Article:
Treschow was appointed chairman of Ericsson in March 2002. One of his first measures was to initiate and successfully accomplish a rights offering of 30 billion kronor ($4.3 billion).
“When I joined, 1 billion people had access to a mobile phone. Today, more than five billion of the world’s population has access to mobile communications,” Treschow said in a statement on Monday.
Treschow was appointed chairman of Ericsson in March 2002. During his term, he appointed two CEOs: Carl-Henric Svanberg, who served from 2003 to 2009 before becoming chairman of embattled oil giant BP, and current CEO Hans Vestberg.
One of Treschow’s first measures as chairman was to initiate and successfully accomplish a rights offering of 30 billion kronor ($4.3 billion).
Under his stewardship, Ericsson has strengthened its financial position and played an active role in the industry consolidation. He successfully negotiated the acquisitions of fixed infrastructure firm Marconi, edge router specialist Redback Networks, Tandberg Television and Nortel’s CDMA, LTE and GSM assets.
Ericsson reported turnover of 206 billion kronor in 2009 and 88,000 employees in more than 175 countries. The company claims a market share of 40 percent for mobile infrastructure and a leading position in the fragmented services, with a 10 percent market share.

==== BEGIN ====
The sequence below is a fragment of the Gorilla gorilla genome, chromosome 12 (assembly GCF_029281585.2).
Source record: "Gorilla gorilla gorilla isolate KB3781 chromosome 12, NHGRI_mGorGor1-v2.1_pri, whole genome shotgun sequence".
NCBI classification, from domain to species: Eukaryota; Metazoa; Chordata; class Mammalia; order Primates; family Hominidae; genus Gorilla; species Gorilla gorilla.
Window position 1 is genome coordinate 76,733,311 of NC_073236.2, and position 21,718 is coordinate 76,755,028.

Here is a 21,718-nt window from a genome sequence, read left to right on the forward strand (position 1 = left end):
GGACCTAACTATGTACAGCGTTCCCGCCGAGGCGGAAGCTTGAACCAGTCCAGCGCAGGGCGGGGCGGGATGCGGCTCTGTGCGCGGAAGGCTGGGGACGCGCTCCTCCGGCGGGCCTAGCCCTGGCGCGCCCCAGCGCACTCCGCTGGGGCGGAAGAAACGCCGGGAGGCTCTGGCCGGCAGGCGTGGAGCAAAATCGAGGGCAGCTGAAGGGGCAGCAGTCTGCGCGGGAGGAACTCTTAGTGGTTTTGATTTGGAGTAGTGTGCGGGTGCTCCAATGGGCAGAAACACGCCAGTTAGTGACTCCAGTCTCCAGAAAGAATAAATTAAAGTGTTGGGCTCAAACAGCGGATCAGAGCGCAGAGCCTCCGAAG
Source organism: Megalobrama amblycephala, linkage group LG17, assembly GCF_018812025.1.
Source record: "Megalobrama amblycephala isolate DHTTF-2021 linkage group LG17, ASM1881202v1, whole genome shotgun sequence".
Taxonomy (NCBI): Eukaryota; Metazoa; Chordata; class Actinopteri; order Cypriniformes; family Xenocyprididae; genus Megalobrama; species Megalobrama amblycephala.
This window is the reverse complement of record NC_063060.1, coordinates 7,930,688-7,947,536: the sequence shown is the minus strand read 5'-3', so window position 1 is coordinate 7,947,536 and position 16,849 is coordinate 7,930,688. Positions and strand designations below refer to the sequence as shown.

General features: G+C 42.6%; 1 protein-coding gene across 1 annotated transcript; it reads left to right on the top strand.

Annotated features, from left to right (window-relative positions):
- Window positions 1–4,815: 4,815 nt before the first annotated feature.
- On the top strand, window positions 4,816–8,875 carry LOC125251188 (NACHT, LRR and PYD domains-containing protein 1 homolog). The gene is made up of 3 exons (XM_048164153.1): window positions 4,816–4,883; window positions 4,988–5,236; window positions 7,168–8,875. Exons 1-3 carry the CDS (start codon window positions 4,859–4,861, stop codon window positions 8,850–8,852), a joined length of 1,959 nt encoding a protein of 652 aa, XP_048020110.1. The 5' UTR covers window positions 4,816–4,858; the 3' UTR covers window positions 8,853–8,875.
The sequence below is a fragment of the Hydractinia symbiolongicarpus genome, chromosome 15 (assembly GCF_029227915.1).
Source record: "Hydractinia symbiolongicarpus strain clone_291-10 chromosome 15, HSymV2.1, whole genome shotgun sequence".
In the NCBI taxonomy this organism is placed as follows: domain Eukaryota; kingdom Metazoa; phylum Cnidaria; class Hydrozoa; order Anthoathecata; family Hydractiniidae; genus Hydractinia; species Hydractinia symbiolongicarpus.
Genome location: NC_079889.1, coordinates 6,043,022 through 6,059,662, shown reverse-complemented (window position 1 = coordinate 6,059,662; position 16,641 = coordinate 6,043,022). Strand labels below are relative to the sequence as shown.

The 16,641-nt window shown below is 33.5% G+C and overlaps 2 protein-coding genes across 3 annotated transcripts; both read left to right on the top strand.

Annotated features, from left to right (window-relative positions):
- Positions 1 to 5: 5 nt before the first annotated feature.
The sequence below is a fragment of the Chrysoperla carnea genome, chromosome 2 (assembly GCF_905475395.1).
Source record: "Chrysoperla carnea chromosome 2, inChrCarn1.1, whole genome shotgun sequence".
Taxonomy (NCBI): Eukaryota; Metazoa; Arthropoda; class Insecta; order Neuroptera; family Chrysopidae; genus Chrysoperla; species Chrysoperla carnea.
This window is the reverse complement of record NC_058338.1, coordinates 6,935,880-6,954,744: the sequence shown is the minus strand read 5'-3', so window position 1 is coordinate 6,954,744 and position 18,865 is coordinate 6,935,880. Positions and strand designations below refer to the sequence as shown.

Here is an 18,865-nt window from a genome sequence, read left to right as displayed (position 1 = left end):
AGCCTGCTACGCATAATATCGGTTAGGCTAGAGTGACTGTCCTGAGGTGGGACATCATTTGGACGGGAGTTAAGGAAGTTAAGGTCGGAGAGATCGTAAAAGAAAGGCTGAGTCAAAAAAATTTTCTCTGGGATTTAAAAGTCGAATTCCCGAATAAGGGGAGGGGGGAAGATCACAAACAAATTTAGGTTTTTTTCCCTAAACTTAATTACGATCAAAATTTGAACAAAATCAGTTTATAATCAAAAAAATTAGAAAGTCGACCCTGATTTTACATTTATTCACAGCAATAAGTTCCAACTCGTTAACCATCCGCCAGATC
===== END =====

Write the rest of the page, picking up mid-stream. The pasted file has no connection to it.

“Ericsson and the industry are now in the initial phase of rolling out mobile broadband. Today, less than 400 million people have mobile broadband and in 2015, Ericsson expects more than 3.4 billion people to have mobile broadband,” said Treschow.
“It is an exciting future ahead for Ericsson, but taking into account its strong market and financial position, it is now the right time to hand over to a successor after nine years in this position,” he added.
Two billion phone users are dependent on Ericsson’s network support on a daily basis. At the end of last year, Ericsson had a net cash position of 36.1 billion kronor.
Treschow is also chairman of Anglo-Dutch consumer products maker Unilever and previously served as chairman at Swedish appliance manufacturer Electrolux from 2004-2007.
From 1997 to 2002 he was president and CEO of Electrolux and from 1991 to 1997 and held the same positions at Swedish industrial tooling and equipment maker Atlas Copco.
Ericsson’s nomination committee, appointed by the largest owners, will propose a new chairman at the company’s annual meeting next year or in 2012.
Following Monday’s news, Ericsson saw its share price drop 1.14 percent in early afternoon trading on the Stockholm stock exchange, which was down 0.42 percent.